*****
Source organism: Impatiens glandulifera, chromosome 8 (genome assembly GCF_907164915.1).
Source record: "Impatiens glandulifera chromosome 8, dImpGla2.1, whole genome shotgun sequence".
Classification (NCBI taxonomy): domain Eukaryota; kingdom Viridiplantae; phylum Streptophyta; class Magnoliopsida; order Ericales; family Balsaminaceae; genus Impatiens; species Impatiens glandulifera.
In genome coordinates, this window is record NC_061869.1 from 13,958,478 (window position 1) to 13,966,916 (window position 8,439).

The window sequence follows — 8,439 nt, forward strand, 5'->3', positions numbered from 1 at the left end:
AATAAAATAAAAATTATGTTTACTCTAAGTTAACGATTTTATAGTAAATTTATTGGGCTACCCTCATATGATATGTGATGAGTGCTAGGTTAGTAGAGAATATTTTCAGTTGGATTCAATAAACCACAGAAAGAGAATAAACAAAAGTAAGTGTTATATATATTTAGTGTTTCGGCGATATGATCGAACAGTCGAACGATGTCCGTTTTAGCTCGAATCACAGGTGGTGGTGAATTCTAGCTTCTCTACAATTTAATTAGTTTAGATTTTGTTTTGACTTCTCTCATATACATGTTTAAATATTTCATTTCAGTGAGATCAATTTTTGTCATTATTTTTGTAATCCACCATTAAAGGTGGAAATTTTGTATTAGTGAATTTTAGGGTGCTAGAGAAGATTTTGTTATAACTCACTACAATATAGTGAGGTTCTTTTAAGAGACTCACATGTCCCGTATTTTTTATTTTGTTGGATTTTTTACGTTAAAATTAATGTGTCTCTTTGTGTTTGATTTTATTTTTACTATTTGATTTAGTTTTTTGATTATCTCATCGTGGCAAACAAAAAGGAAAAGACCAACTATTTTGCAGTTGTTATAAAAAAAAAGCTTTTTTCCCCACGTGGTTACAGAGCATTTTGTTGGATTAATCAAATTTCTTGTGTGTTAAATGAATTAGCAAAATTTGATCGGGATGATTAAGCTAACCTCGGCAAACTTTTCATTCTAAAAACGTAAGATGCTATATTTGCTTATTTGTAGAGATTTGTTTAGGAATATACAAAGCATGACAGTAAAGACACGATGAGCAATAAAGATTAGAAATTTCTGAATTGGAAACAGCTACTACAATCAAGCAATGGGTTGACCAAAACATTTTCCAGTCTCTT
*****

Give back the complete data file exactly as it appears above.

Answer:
Source organism: Impatiens glandulifera, chromosome 8 (genome assembly GCF_907164915.1).
Source record: "Impatiens glandulifera chromosome 8, dImpGla2.1, whole genome shotgun sequence".
Classification (NCBI taxonomy): domain Eukaryota; kingdom Viridiplantae; phylum Streptophyta; class Magnoliopsida; order Ericales; family Balsaminaceae; genus Impatiens; species Impatiens glandulifera.
In genome coordinates, this window is record NC_061869.1 from 13,958,478 (window position 1) to 13,966,916 (window position 8,439).

The window sequence follows — 8,439 nt, forward strand, 5'->3', positions numbered from 1 at the left end:
AATAAAATAAAAATTATGTTTACTCTAAGTTAACGATTTTATAGTAAATTTATTGGGCTACCCTCATATGATATGTGATGAGTGCTAGGTTAGTAGAGAATATTTTCAGTTGGATTCAATAAACCACAGAAAGAGAATAAACAAAAGTAAGTGTTATATATATTTAGTGTTTCGGCGATATGATCGAACAGTCGAACGATGTCCGTTTTAGCTCGAATCACAGGTGGTGGTGAATTCTAGCTTCTCTACAATTTAATTAGTTTAGATTTTGTTTTGACTTCTCTCATATACATGTTTAAATATTTCATTTCAGTGAGATCAATTTTTGTCATTATTTTTGTAATCCACCATTAAAGGTGGAAATTTTGTATTAGTGAATTTTAGGGTGCTAGAGAAGATTTTGTTATAACTCACTACAATATAGTGAGGTTCTTTTAAGAGACTCACATGTCCCGTATTTTTTATTTTGTTGGATTTTTTACGTTAAAATTAATGTGTCTCTTTGTGTTTGATTTTATTTTTACTATTTGATTTAGTTTTTTGATTATCTCATCGTGGCAAACAAAAAGGAAAAGACCAACTATTTTGCAGTTGTTATAAAAAAAAAGCTTTTTTCCCCACGTGGTTACAGAGCATTTTGTTGGATTAATCAAATTTCTTGTGTGTTAAATGAATTAGCAAAATTTGATCGGGATGATTAAGCTAACCTCGGCAAACTTTTCATTCTAAAAACGTAAGATGCTATATTTGCTTATTTGTAGAGATTTGTTTAGGAATATACAAAGCATGACAGTAAAGACACGATGAGCAATAAAGATTAGAAATTTCTGAATTGGAAACAGCTACTACAATCAAGCAATGGGTTGACCAAAACATTTTCCAGTCTCTT